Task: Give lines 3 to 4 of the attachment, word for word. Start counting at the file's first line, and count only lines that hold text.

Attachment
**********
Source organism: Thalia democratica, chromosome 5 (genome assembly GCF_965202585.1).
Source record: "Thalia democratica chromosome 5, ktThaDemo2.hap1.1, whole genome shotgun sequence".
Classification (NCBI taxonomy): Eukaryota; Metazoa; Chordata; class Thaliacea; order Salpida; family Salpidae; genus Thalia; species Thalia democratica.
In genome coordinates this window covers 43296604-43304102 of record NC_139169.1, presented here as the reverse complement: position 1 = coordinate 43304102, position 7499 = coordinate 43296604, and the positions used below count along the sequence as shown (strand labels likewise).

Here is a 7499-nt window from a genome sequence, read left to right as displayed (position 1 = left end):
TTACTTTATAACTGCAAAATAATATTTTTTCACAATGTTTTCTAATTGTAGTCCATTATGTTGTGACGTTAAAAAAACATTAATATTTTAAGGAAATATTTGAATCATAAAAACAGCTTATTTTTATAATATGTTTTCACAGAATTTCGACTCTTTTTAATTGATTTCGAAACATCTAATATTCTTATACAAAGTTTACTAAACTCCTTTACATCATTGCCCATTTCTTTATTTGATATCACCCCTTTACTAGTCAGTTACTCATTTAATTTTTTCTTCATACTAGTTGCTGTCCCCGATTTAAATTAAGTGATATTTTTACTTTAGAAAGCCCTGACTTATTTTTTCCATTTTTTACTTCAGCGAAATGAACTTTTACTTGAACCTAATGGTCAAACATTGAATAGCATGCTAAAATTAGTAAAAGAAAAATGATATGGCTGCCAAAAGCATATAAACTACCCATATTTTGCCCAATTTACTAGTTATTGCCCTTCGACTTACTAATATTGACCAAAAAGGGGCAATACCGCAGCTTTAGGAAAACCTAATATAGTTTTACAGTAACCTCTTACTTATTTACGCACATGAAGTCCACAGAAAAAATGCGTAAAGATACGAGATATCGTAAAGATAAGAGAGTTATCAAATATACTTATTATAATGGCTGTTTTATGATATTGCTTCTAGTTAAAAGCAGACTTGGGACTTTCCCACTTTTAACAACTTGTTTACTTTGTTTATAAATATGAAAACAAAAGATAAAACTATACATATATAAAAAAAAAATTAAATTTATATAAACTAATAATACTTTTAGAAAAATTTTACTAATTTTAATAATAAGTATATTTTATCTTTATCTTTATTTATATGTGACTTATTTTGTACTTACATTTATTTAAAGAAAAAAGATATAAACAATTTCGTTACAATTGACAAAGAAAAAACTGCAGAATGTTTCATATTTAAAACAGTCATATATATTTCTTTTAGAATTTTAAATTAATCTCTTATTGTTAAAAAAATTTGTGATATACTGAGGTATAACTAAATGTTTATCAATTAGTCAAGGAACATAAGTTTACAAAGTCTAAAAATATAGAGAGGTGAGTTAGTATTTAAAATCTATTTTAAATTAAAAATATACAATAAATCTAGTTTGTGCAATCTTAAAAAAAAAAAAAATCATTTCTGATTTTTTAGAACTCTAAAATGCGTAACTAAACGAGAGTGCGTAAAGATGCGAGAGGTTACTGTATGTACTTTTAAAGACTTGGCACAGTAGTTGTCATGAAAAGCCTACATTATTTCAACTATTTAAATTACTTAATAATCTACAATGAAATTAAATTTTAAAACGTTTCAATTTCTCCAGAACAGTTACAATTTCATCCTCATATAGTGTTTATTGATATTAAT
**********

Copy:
Classification (NCBI taxonomy): Eukaryota; Metazoa; Chordata; class Thaliacea; order Salpida; family Salpidae; genus Thalia; species Thalia democratica.
In genome coordinates this window covers 43296604-43304102 of record NC_139169.1, presented here as the reverse complement: position 1 = coordinate 43304102, position 7499 = coordinate 43296604, and the positions used below count along the sequence as shown (strand labels likewise).